Q. What was the basic objective you wanted to address through your venture?
A. It addresses twin environmental objectives related to plastic waste and agricultural excess.
One – A result of India’s consumer-demand driven economic growth has been that the country is today one of the largest consumers of plastic globally. Most of these plastics are used in the packaging industry. India’s annual consumption of plastic currently is 14.8 million tons, and it is estimated to rise to 20 million tons by 2020. The problem is that most of this plastic is not being recycled properly. Most of us are becoming aware of the impact the continual dumping of plastic waste is having on our land, air and water. A recent study found that out of the 10 rivers that drain more than 90% of the world’s plastic debris into the oceans, three flow through India. Affordable and sustainable alternatives to plastic packaging and disposable tableware are imperative if we are to preserve our natural capital for future generations.
Second – farmers in rural India face a dilemma of how to effectively dispose their agricultural excess each time they harvest their crops. Until today, these natural materials have no economic value for them and composting is not generally practiced. As a result, it is currently considered more of a waste than a resource. Unfortunately, it either gets dumped on the roadside as garbage, or is burnt which generates thick smog. A major factor contributing to Delhi’s infamous air pollution in the fall and winter is stubble burning in the agricultural fields.
Q. How does your business model work?
A. The two points about plastic waste and agriculture excess may seem unrelated at first, but Germany’s BIO-LUTIONS has found a solution for both, following significant path-breaking research. The first manufacturing unit of the company was actually set up in Karnataka, India in 2017. This facility is expected to start operations in August 2018.
In simple terms, we take agricultural residue and convert it mechanically without any chemicals into self-binding fibres. These fibres are used to manufacture packaging materials and disposable tableware as a sustainable and affordable substitute for plastic and paper packaging. Basically, the raw materials will be dehydrated to break it up into nanoparticles that can then be rehydrated and converted into food-grade packaging products. It can be used for packaging fruits, vegetables, pasta, etc., in supermarkets. Our products/containers are made of agro-residue like sugarcane leaves, banana stems, husks, tomato plants, etc. The absence of any chemical processes is in contrast to most “eco-friendly” products manufactured globally as they use chemical processes such as binding agents, bleaching and softening. For colour, we use natural products like turmeric and other food grade colours unlike the dyes used in plastic packaging products. We are dedicated to sourcing all our raw materials locally, which helps us reduce our carbon footprint.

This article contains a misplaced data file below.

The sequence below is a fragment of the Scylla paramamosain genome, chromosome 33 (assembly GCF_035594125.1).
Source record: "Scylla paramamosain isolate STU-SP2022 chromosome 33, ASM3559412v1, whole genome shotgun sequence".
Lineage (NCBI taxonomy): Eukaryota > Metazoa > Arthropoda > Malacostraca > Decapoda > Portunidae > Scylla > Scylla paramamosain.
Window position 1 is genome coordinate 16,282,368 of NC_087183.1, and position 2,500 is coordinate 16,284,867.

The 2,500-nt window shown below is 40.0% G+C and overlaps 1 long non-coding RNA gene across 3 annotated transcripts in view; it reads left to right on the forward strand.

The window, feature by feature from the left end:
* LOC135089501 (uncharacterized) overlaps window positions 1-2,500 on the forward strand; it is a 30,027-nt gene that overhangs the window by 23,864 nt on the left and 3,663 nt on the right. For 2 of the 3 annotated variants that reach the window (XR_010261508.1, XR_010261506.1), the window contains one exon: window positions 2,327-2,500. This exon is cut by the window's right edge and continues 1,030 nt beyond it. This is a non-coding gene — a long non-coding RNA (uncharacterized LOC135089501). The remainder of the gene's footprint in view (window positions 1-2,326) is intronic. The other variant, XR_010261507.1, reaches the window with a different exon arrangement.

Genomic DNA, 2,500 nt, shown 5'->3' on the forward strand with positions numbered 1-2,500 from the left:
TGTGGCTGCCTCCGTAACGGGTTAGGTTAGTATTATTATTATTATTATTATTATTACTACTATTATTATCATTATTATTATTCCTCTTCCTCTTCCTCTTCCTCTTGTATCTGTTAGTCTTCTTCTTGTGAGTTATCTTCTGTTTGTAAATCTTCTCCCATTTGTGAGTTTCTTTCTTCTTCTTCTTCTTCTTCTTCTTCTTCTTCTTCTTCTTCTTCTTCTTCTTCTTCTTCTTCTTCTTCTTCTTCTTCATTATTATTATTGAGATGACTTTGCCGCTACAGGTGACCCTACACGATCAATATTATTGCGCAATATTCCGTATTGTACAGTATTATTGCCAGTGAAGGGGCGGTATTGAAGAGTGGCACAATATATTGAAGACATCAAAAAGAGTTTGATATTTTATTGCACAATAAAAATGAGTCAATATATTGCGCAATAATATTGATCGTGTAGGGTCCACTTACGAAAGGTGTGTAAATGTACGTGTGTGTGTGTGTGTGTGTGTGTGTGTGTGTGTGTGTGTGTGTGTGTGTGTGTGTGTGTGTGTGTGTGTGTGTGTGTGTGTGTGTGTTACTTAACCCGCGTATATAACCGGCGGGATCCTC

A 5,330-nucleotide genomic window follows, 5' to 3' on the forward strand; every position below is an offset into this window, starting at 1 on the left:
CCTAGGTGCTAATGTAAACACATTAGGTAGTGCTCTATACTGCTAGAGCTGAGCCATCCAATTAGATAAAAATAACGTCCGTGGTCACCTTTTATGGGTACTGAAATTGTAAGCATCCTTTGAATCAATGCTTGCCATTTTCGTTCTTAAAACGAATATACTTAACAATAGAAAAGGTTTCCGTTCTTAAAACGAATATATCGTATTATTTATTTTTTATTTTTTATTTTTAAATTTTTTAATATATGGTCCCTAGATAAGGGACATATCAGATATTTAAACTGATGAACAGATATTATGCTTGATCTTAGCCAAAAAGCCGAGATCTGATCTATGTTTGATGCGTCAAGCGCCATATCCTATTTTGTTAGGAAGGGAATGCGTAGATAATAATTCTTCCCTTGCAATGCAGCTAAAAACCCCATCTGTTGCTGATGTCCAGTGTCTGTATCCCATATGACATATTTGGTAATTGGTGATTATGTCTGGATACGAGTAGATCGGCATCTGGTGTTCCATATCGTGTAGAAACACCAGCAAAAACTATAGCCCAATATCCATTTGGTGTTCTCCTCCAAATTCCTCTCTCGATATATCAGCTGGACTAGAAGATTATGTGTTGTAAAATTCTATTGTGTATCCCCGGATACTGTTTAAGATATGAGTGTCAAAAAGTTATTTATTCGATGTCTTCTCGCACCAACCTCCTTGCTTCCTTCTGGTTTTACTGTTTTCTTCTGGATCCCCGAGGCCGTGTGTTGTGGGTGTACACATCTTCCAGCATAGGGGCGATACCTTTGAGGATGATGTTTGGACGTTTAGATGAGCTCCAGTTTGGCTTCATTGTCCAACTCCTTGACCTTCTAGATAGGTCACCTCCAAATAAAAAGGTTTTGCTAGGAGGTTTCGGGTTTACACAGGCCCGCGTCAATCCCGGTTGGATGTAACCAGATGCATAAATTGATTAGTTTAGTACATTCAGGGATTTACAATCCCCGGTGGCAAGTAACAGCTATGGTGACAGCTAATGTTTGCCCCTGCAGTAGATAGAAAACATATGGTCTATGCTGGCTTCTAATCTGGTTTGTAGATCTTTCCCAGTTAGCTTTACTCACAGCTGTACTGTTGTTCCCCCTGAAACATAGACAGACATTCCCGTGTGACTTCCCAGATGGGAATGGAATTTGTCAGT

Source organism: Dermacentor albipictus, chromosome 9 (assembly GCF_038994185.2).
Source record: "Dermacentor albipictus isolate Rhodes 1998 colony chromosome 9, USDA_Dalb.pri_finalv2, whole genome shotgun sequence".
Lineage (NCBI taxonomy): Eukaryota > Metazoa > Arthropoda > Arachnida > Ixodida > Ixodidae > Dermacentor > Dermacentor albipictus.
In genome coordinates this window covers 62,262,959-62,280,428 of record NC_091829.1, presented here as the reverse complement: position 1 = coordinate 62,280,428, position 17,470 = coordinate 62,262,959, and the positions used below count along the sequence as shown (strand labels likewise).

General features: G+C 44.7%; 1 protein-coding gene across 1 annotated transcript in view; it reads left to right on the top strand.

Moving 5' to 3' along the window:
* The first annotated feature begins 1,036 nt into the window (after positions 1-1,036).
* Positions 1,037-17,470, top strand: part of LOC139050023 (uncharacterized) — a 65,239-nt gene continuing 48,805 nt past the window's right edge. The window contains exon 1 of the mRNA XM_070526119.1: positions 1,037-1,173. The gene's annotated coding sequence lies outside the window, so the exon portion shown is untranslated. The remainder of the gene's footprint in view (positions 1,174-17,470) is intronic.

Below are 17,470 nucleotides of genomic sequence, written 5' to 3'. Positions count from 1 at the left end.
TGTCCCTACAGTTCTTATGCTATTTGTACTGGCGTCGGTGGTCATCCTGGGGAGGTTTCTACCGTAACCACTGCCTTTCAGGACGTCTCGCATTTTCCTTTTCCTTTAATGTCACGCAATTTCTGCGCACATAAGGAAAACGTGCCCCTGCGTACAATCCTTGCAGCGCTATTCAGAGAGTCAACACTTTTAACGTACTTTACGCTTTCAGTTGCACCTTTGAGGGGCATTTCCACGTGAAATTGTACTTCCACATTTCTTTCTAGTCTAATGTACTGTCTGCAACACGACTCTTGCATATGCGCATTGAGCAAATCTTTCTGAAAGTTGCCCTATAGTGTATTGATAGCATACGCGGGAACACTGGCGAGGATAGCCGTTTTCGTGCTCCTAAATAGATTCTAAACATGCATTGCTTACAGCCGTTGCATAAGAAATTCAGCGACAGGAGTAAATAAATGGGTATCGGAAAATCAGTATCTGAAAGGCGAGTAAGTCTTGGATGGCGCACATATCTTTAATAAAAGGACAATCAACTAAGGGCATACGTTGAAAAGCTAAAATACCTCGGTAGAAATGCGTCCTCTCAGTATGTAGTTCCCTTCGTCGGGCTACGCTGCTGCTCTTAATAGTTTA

Q. Tell us about the advantages of your product?
A. More than recycling, this is a process of upcycling. One more economic life is being made use of from the agro-excess. Our BIO-LUTIONS packaging products can replace Styrofoam and plastic which have already been banned in several states of India, as well as chemically treated paper or cardboard. It is sold through two online markets in India for packing fruits, vegetables, meat, etc. BIO-LUTIONS products are biodegradable. They take about three months to biodegrade – just like a heap of leaves left in the open – and can then be recycled. They could even be burnt with near-zero carbon footprint. Most importantly, the products are priced almost similar to the A-rated (food grade virgin) plastic ware. Hence, users can buy sustainable packaging without any extra cost. In effect, that would not only help people to make the decision to switch, but would also disincentivize the black market when plastic packaging products are banned everywhere.
Q. Tell us a bit about the new facility in India?
A. BIO-LUTIONS has set up its pilot plant in Ramanagara, about 40 km from Bangalore. The factory is due to start operations in the next few weeks. In terms of capacity, it would produce up to 1,500 to 2,000 tons finished products per year, using materials such as tomato plants, sugarcane leaves and bagasse, banana and pineapple leaves, wheat and rice straw, and waste from areca leaf plate factories. To reduce transportation costs, these materials will be sourced from the surrounding agricultural district of Mandya. To procure the agro-residue, we will pay the farmers almost equivalent to the price of the crops in order to create strong incentives not to burn their organic material but rather collect it and sell it. We have also connected with NGOs and farmer bodies to sort out the residue and educate the farmers not to burn it.
Q. Has your technology won recognition?
A. Our technology and products have won international awards, including the German Packaging Award in Gold, German Packaging Award in Sustainability 2017, Bio-Based Material Of The Year 2017 and The World Packaging Organisation’s World Star Award. The company was also selected as one of the Top-3 finalists at the Greentech Awards, 2018 and was named one of the Top hundred start-ups by ELEVATE 100 BENGALURU in 2017.
Q. Lastly, tell us about your future plans?
A. Apart from the facility in India, we also plan to set up similar manufacturing facilities world-wide to ensure decentralised global production. In the near future BIO-LUTIONS wants to expand in India, as well as open factories in Germany and Thailand. Exports will also be done from all these plants to the neighbouring geographies.
We are also in the process of developing cutlery products, and are experimenting with making hospital disposables and bottles from this process.
Image Courtesy: www.bio-lutions.com
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